Besides diagnosis, Hahn noted, OCT can provide important prognostic information not available to other forms of examination. For example, disruption of the junction between the inner and outer segments (IS and OS) within a patient’s eye may indicate a poorer visual outcome following surgery. The IS-OS junction is a subtle band visible only via SD-OCT and not upon clinical examination.

“I don’t think anyone would have predicted that OCT would yield this type of prognostic information; indeed, the IS-OS junction, previously anatomic trivia for an ophthalmologist, is now part of a retina specialist’s daily vocabulary,” Hahn said.

OCT instruments, such as Carl Zeiss Meditec’s Cirrus, are gaining in imaging power, while shrinking in size. Even smaller handheld devices are bringing OCT benefits to patients unable to remain still for traditional OCT imaging. Courtesy of Carl Zeiss Meditec.

Dr. Alexander C. Walsh, director of the Doheny Imaging Exploration and Software Engineering Laboratory at Doheny Eye Institute in Los Angeles, agrees that OCT use has grown quickly.

“Doctors have traditionally considered OCT to be a secondary diagnostic modality to be used after a slit lamp biomicroscope,” he said. “But as we discover that OCT can see more than the naked eye in most cases, it now seems appropriate to consider using OCT as a primary diagnostic modality.”

Expanded adoption of the technique also will require OCT makers to create systems that image the tissues between the front and back of the eye, which are a critical part of a complete eye exam, he added.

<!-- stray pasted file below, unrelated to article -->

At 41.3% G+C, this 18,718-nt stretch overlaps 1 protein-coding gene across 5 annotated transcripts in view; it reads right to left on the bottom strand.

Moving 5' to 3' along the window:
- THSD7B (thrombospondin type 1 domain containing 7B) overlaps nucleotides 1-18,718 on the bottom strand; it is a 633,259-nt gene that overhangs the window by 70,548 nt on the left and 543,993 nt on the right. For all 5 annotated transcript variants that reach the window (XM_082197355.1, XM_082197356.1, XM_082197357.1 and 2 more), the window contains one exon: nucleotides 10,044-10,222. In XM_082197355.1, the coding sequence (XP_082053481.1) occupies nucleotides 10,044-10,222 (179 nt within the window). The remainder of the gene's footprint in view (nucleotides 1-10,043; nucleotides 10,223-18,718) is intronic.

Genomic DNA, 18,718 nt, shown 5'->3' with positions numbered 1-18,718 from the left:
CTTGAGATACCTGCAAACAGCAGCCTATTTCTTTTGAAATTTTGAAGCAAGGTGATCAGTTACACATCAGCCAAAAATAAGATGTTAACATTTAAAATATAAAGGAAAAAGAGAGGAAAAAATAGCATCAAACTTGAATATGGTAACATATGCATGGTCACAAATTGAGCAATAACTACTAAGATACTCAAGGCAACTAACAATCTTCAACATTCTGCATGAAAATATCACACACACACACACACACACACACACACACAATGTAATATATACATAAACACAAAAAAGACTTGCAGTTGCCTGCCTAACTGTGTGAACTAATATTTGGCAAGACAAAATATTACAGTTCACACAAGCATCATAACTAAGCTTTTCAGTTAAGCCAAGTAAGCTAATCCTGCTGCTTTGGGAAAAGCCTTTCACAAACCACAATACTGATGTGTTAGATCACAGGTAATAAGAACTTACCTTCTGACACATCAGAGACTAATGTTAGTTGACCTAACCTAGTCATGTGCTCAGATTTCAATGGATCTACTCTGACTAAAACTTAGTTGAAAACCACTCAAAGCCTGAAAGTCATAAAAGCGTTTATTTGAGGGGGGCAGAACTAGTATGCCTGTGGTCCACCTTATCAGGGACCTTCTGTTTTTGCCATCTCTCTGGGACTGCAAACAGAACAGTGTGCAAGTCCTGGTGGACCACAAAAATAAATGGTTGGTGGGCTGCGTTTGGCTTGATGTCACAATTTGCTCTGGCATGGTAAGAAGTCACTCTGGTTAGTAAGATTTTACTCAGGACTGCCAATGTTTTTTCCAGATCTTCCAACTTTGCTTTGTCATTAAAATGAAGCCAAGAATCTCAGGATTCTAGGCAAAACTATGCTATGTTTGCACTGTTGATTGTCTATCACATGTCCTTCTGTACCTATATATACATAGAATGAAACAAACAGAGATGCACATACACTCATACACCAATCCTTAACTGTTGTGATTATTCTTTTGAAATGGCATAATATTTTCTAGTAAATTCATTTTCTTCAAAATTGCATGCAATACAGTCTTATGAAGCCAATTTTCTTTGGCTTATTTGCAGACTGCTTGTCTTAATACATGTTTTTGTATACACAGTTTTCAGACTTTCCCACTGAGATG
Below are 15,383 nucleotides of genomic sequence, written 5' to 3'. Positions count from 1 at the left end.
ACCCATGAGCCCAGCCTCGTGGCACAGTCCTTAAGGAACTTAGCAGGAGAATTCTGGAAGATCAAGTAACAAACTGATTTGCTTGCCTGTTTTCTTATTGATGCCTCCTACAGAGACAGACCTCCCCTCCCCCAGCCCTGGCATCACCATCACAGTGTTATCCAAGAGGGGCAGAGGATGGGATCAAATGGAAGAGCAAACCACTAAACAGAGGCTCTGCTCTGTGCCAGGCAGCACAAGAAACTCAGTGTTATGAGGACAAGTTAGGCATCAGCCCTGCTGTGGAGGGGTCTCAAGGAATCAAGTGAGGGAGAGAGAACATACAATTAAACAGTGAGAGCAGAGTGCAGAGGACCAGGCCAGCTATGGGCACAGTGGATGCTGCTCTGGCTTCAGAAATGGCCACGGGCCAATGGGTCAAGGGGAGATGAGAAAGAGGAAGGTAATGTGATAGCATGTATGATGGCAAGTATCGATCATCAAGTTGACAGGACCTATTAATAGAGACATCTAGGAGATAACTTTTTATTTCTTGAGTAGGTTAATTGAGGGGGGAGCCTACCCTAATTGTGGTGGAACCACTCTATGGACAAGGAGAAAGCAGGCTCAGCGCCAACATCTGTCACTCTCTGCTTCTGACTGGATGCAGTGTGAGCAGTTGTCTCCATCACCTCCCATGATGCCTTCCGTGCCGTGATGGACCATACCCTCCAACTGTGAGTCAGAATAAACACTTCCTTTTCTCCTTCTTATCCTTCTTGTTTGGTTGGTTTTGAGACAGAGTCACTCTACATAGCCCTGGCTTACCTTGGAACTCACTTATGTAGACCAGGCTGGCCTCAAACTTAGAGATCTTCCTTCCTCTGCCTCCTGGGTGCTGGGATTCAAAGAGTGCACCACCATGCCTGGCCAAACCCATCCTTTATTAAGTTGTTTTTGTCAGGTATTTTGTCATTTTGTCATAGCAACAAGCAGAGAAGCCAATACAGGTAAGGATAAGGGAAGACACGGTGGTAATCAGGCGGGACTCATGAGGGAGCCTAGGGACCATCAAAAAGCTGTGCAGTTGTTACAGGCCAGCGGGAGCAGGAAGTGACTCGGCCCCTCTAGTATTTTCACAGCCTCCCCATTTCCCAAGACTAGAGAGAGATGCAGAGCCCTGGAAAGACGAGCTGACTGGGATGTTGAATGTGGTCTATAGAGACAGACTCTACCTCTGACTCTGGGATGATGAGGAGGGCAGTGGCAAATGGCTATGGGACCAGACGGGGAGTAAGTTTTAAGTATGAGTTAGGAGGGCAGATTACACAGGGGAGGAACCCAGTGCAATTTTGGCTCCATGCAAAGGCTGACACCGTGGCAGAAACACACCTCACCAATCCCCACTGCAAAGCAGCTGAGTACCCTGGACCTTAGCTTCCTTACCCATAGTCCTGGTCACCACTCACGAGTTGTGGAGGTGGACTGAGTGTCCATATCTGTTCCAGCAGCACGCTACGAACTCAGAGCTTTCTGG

Intraoperative use of OCT has applications in the visualization of structures during surgery, and Hahn’s group at Duke University is using it to identify novel morphological features of the eye that may help doctors predict visual prognosis.

Disruptions in the junction between the inner and outer segments of the retina (indicated by triangle) are impossible to see during a visual exam. OCT imaging makes it clear. Arrow is pointing to an epiretinal membrane, while the asterisk indicates a secondary inner lamellar hole. Courtesy of Paul Hahn.

Postoperatively, the successful or failed closure of macular holes, the removal of epiretinal membranes and the relief of vitreomacular traction can be documented definitively with OCT images.

One eye or two?

Standard OCT systems are monocular; that is, only one eye at a time is made available to the optics of the device.

Because early OCT devices were used to examine specifically known problem areas localized to a single orb, this made sense. However, as OCT instruments became more widely used to compare both of a patient’s eyes, or to develop a baseline of health in anticipation of future problems, ophthalmologists began using the devices to take bilateral readings. Eventually, completely binocular systems that could acquire OCT data from a pair of eyes simultaneously came under development.

Binocular systems have the potential not only to reduce the time spent on procedures and the related extra cost, but also to perform several tasks that single OCT cannot, according to the Doheny Eye Institute’s Walsh, who has started a company to commercialize binocular OCT technology that he has developed.

Walsh said that adding smartphonelike brains to a binocular OCT system could make OCT an all-purpose visual health system. Such evolved systems could, for example, function as refractometers and slit-lamp microscopes. They also could be used to perform visual field tests, acuity tests, pupillometry (pupil size measurements) and even intraocular pressure (IOP) tests.